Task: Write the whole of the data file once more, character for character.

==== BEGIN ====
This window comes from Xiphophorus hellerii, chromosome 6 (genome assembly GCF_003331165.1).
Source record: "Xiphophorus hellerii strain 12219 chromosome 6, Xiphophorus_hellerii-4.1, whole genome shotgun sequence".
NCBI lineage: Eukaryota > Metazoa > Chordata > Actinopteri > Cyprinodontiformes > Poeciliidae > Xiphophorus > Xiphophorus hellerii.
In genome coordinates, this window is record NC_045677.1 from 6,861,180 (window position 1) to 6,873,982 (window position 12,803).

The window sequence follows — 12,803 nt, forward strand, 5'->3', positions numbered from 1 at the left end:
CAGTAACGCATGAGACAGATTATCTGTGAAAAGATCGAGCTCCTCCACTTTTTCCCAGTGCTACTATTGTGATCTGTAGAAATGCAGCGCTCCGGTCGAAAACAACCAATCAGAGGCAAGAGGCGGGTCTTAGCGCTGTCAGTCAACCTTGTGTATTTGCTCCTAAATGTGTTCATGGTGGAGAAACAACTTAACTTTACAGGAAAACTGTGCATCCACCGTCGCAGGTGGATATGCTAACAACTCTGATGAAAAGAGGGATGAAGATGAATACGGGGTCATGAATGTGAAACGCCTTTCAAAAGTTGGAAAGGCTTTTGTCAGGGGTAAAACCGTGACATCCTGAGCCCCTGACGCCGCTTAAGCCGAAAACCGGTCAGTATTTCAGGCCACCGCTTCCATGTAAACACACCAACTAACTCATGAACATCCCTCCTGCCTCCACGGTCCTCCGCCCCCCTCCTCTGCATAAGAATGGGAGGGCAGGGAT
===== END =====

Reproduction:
This window comes from Xiphophorus hellerii, chromosome 6 (genome assembly GCF_003331165.1).
Source record: "Xiphophorus hellerii strain 12219 chromosome 6, Xiphophorus_hellerii-4.1, whole genome shotgun sequence".
NCBI lineage: Eukaryota > Metazoa > Chordata > Actinopteri > Cyprinodontiformes > Poeciliidae > Xiphophorus > Xiphophorus hellerii.
In genome coordinates, this window is record NC_045677.1 from 6,861,180 (window position 1) to 6,873,982 (window position 12,803).

The window sequence follows — 12,803 nt, forward strand, 5'->3', positions numbered from 1 at the left end:
CAGTAACGCATGAGACAGATTATCTGTGAAAAGATCGAGCTCCTCCACTTTTTCCCAGTGCTACTATTGTGATCTGTAGAAATGCAGCGCTCCGGTCGAAAACAACCAATCAGAGGCAAGAGGCGGGTCTTAGCGCTGTCAGTCAACCTTGTGTATTTGCTCCTAAATGTGTTCATGGTGGAGAAACAACTTAACTTTACAGGAAAACTGTGCATCCACCGTCGCAGGTGGATATGCTAACAACTCTGATGAAAAGAGGGATGAAGATGAATACGGGGTCATGAATGTGAAACGCCTTTCAAAAGTTGGAAAGGCTTTTGTCAGGGGTAAAACCGTGACATCCTGAGCCCCTGACGCCGCTTAAGCCGAAAACCGGTCAGTATTTCAGGCCACCGCTTCCATGTAAACACACCAACTAACTCATGAACATCCCTCCTGCCTCCACGGTCCTCCGCCCCCCTCCTCTGCATAAGAATGGGAGGGCAGGGAT